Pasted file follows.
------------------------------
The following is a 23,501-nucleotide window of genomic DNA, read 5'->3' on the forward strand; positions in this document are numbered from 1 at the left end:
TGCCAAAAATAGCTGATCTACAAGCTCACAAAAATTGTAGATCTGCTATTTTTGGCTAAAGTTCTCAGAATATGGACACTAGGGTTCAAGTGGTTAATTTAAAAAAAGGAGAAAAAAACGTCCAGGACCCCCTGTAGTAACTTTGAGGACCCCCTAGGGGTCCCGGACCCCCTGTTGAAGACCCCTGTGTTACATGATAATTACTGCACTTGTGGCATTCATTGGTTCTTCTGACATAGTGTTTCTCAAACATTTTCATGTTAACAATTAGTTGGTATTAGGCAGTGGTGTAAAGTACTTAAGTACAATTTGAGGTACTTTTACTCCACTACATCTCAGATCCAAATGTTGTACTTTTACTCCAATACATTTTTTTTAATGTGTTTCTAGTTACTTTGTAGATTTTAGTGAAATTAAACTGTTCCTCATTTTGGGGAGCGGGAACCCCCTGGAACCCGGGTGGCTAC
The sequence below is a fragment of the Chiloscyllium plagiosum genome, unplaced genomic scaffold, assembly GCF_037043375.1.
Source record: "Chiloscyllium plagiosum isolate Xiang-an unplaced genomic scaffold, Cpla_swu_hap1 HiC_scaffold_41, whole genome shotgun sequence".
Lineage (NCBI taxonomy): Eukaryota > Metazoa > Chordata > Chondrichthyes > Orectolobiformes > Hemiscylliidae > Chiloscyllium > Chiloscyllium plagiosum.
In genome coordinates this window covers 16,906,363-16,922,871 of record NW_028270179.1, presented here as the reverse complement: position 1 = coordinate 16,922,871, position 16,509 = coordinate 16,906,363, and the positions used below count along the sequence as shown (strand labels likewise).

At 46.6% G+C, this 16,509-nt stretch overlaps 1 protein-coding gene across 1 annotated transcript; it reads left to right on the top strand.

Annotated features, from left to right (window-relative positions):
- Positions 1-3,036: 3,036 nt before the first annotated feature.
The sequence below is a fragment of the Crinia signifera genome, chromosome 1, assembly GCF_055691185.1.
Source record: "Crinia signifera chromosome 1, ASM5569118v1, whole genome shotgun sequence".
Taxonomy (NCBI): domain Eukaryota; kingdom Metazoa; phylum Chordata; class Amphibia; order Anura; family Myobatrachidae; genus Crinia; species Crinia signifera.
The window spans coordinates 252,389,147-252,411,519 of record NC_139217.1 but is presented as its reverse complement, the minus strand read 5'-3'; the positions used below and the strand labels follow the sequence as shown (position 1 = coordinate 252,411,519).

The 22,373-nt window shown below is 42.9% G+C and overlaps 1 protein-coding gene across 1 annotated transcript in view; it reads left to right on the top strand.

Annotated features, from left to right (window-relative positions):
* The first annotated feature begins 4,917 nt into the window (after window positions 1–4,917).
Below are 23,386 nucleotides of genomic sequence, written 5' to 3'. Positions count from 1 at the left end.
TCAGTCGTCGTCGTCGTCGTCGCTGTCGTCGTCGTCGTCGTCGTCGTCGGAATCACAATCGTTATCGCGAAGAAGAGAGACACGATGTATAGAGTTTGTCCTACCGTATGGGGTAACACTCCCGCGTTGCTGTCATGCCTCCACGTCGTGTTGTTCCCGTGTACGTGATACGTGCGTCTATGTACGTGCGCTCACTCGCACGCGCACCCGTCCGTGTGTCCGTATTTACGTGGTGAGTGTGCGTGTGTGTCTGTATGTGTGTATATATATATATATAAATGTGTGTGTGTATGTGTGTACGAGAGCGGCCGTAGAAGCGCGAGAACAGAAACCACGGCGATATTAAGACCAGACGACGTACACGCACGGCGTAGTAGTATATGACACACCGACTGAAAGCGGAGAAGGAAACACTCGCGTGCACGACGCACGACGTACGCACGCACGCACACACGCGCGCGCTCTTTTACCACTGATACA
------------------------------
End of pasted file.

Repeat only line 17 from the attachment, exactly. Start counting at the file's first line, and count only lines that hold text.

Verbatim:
Below are 23,386 nucleotides of genomic sequence, written 5' to 3'. Positions count from 1 at the left end.